There is a widespread belief that exposure to developing countries opens the door to increased risk; however, at Invesco, we believe that focusing on quality companies in EM provides the potential for greater returns. For example, the most universally known EM index is the MSCI EM Index, which has significant exposure to state-owned entities. My experience has led me to believe that state-owned entities have poor track records when it comes to capital allocation, and that this, combined with a lack of focus on shareholders’ interests, leads to lower returns on capital overall.

Active management in practice

We invest in companies – not countries, sectors or regions. We carefully select these companies using business-quality criteria we refer to as “FORS”. Our FORS approach focuses on four main elements of a business:

  • Free cash flow
  • Organic growth
  • Returns on invested capital
  • Sustainable competitive advantage

When a business meets our requirements in these areas, we then analyze the company’s management team and valuation to determine if, and when, an investment may be right for one of our funds. I wrote in more detail about FORS in a post entitled What does volatility in China mean for our funds?

By taking advantage of opportunities and doing company-by-company research, the EM team has been able to outperform the index by a wide margin (see figure 4), which, for me, simply shows that sticking to the discipline works.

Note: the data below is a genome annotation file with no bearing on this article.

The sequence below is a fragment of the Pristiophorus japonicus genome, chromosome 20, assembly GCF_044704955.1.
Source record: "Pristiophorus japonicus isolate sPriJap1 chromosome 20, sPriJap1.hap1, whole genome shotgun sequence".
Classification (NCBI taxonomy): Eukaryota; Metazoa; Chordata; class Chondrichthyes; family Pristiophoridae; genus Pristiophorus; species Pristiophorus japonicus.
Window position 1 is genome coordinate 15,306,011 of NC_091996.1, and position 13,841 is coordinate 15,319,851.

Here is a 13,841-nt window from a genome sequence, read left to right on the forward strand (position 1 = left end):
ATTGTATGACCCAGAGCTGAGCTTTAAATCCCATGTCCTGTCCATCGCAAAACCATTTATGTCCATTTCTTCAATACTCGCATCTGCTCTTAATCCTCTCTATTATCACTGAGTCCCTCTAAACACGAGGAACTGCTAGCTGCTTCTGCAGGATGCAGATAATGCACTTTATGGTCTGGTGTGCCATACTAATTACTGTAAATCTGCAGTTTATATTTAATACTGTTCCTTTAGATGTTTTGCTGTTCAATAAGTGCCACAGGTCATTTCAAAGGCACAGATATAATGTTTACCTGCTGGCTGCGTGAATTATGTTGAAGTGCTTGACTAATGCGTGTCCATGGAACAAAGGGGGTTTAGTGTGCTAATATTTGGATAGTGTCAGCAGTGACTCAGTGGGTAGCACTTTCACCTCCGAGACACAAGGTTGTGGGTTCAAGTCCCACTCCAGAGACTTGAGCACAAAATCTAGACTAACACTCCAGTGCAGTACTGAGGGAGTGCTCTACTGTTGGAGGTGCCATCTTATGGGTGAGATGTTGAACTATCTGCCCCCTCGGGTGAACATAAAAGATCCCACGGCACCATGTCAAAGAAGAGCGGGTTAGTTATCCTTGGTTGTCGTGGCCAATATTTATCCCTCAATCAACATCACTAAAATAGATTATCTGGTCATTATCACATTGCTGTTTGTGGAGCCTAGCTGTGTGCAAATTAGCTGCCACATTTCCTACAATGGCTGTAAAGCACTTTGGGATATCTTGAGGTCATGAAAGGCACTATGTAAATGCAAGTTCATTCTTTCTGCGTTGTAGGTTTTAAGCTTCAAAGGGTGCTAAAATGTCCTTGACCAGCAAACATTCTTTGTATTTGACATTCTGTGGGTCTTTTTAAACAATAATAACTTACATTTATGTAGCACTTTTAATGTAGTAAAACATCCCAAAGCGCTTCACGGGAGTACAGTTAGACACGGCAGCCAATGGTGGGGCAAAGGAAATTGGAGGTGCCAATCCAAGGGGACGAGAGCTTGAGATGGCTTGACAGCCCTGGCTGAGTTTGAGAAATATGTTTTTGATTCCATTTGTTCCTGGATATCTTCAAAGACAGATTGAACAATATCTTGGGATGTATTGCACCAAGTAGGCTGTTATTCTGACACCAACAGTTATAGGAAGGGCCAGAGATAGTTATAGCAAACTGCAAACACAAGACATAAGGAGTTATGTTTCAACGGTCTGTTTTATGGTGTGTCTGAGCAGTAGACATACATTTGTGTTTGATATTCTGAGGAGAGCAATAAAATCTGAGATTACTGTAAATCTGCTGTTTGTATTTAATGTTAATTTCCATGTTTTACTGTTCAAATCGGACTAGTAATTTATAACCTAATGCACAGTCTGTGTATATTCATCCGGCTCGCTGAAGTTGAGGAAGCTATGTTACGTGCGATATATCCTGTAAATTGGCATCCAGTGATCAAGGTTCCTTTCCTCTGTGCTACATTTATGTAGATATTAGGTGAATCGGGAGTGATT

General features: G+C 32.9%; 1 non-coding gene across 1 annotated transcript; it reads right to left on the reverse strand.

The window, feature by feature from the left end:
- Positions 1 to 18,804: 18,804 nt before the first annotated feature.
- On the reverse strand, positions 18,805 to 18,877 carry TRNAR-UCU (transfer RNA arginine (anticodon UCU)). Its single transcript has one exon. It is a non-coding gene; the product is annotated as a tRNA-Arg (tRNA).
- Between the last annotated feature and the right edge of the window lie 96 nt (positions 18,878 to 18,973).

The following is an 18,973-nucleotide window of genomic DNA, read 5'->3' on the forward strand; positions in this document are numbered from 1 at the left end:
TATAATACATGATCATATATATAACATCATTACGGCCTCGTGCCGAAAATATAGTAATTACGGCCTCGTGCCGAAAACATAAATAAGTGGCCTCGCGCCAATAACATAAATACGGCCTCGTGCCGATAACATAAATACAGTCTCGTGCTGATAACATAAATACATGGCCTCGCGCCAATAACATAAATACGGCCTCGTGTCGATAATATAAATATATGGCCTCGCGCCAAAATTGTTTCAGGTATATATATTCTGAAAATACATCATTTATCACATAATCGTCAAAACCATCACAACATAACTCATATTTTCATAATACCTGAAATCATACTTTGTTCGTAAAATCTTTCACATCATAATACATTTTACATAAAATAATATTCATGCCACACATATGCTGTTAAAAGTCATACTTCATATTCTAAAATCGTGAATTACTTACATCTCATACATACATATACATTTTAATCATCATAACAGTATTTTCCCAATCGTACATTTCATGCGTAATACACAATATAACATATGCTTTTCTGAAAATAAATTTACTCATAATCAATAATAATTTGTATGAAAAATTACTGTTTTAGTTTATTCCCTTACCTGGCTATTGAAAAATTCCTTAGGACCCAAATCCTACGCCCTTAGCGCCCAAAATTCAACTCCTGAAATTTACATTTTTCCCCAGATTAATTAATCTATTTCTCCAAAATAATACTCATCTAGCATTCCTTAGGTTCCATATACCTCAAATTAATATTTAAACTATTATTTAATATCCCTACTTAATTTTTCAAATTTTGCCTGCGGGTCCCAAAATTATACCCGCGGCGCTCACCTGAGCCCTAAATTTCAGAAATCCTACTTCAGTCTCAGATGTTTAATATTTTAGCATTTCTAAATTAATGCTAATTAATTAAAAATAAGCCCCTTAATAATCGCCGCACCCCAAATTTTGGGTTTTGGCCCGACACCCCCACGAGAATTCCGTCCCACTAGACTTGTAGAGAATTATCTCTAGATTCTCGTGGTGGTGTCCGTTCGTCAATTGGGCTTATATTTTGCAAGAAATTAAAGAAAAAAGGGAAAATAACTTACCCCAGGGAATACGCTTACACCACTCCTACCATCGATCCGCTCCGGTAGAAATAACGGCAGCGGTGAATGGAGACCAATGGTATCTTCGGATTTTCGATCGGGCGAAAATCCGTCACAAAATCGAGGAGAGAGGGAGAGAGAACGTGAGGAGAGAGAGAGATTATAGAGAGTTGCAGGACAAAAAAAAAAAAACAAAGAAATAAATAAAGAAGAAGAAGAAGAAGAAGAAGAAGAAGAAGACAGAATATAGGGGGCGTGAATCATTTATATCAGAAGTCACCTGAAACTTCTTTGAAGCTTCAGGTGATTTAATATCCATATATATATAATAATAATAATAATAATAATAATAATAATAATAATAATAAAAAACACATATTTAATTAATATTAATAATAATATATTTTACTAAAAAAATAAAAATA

fig_4
Sources: Invesco and Morningstar Research Inc., as at February 29, 2016.
The dates listed represent the time period that the current portfolio management team has been managing the fund.

Different investors have different needs when it comes to EM. We understand this, and our Trimark global fund lineup has varying levels of EM exposure (see figure 5).

fig_5
Source: Invesco, as at February 29, 2016.
Note: Regional exposure is unconstrained and is a by-product of the portfolio management team’s bottom-up investment process.

Jeff Feng is Head of Emerging-Markets Equities at Invesco Hong Kong Limited (IHKL). Invesco Canada has entered into a sub-advisory agreement with IHKL to manage certain Trimark funds.

Sources: Morningstar Research Inc., FactSet Research Systems Inc. and Invesco Canada.
1 Bloomberg Business, February 24, 2015.

2 Source: MSCI, as at January 31, 2016.

Trimark Global Fundamental Equity Fund, Series A provided the following performance returns as at February 29, 2016: 1-year, -2.96%; 3-year, 12.62%; 5-year, 11.92%; and 10-year, 3.18%.

Trimark Emerging Markets Class, Series A provided the following performance returns as at February 29, 2016: 1-year, -8.27%; 3-year, 5.32%; 5-year, 0.33% and since inception (January 2011), -1.16%.††

Trimark International Companies Fund, Series A provided the following performance returns as at February 29, 2016: 1-year, -5.04%; 3-year, 13.18%; 5-year, 10.69%; and 10-year, 2.94%.

Trimark Fund, Series A provided the following performance returns as at February 29, 2016: 1-year, -1.86%; 3-year, 12.75%; 5-year, 11.87%; and 10-year, 4.46%.

Trimark Global Dividend Class, Series A provided the following performance returns as at February 29, 2016: 1-year, -2.97%; 3-year, 9.53%; 5-year, 10.39%; and since inception (April 2007), 2.68%.

†† On April 5, 2013, the Fund’s investment strategies and portfolio advisor were changed. The performance of this Fund for the period prior to this date would have been, and the quartile rankings may have been, different had the current investment strategies and portfolio advisor been in place during that period